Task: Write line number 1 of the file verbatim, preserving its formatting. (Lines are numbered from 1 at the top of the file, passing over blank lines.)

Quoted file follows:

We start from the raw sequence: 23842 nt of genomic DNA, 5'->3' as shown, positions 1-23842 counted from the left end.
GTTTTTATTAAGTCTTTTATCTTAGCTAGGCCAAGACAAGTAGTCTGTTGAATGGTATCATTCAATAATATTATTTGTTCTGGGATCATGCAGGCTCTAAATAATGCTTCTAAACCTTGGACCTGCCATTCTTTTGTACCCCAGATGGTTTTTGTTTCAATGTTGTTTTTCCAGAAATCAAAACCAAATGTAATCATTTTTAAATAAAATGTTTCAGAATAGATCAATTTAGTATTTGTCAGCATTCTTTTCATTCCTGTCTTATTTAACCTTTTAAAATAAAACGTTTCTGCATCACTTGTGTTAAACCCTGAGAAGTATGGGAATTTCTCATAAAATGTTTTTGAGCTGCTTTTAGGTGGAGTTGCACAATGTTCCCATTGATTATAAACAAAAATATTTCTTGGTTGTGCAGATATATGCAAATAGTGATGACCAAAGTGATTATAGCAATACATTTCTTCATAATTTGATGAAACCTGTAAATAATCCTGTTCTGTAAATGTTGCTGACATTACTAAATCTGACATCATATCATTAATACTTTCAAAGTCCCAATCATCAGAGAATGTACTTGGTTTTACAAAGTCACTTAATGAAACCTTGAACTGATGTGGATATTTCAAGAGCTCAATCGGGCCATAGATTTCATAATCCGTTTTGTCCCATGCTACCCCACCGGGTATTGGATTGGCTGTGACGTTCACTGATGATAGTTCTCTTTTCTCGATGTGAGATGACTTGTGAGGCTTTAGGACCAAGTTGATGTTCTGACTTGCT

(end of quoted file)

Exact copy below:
We start from the raw sequence: 23842 nt of genomic DNA, 5'->3' as shown, positions 1-23842 counted from the left end.